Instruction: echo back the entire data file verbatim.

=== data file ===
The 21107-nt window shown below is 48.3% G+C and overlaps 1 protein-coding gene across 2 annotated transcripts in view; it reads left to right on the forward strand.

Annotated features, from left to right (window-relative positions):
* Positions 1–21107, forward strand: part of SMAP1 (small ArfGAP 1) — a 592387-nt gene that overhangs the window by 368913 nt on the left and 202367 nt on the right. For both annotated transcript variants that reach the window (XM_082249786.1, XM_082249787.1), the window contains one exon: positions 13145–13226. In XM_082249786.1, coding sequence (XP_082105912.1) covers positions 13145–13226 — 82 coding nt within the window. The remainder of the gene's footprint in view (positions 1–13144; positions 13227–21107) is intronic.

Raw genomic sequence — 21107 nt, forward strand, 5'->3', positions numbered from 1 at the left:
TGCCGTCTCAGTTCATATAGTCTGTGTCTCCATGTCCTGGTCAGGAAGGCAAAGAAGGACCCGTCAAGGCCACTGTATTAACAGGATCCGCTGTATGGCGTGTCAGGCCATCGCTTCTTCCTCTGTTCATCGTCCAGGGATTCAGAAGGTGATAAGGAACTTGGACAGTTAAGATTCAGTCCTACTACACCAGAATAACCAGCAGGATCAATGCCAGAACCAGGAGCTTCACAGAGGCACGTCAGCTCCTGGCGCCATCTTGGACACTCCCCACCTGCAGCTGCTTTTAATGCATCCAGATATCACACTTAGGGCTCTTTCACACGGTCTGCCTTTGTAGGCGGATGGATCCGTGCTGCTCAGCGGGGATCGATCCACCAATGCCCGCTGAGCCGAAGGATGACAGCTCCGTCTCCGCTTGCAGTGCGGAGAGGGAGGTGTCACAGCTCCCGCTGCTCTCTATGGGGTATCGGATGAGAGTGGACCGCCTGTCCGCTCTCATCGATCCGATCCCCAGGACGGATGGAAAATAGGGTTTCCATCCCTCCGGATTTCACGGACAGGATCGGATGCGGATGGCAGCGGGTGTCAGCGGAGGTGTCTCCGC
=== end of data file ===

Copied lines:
The 21107-nt window shown below is 48.3% G+C and overlaps 1 protein-coding gene across 2 annotated transcripts in view; it reads left to right on the forward strand.

Annotated features, from left to right (window-relative positions):
* Positions 1–21107, forward strand: part of SMAP1 (small ArfGAP 1) — a 592387-nt gene that overhangs the window by 368913 nt on the left and 202367 nt on the right. For both annotated transcript variants that reach the window (XM_082249786.1, XM_082249787.1), the window contains one exon: positions 13145–13226. In XM_082249786.1, coding sequence (XP_082105912.1) covers positions 13145–13226 — 82 coding nt within the window. The remainder of the gene's footprint in view (positions 1–13144; positions 13227–21107) is intronic.

Raw genomic sequence — 21107 nt, forward strand, 5'->3', positions numbered from 1 at the left:
TGCCGTCTCAGTTCATATAGTCTGTGTCTCCATGTCCTGGTCAGGAAGGCAAAGAAGGACCCGTCAAGGCCACTGTATTAACAGGATCCGCTGTATGGCGTGTCAGGCCATCGCTTCTTCCTCTGTTCATCGTCCAGGGATTCAGAAGGTGATAAGGAACTTGGACAGTTAAGATTCAGTCCTACTACACCAGAATAACCAGCAGGATCAATGCCAGAACCAGGAGCTTCACAGAGGCACGTCAGCTCCTGGCGCCATCTTGGACACTCCCCACCTGCAGCTGCTTTTAATGCATCCAGATATCACACTTAGGGCTCTTTCACACGGTCTGCCTTTGTAGGCGGATGGATCCGTGCTGCTCAGCGGGGATCGATCCACCAATGCCCGCTGAGCCGAAGGATGACAGCTCCGTCTCCGCTTGCAGTGCGGAGAGGGAGGTGTCACAGCTCCCGCTGCTCTCTATGGGGTATCGGATGAGAGTGGACCGCCTGTCCGCTCTCATCGATCCGATCCCCAGGACGGATGGAAAATAGGGTTTCCATCCCTCCGGATTTCACGGACAGGATCGGATGCGGATGGCAGCGGGTGTCAGCGGAGGTGTCTCCGC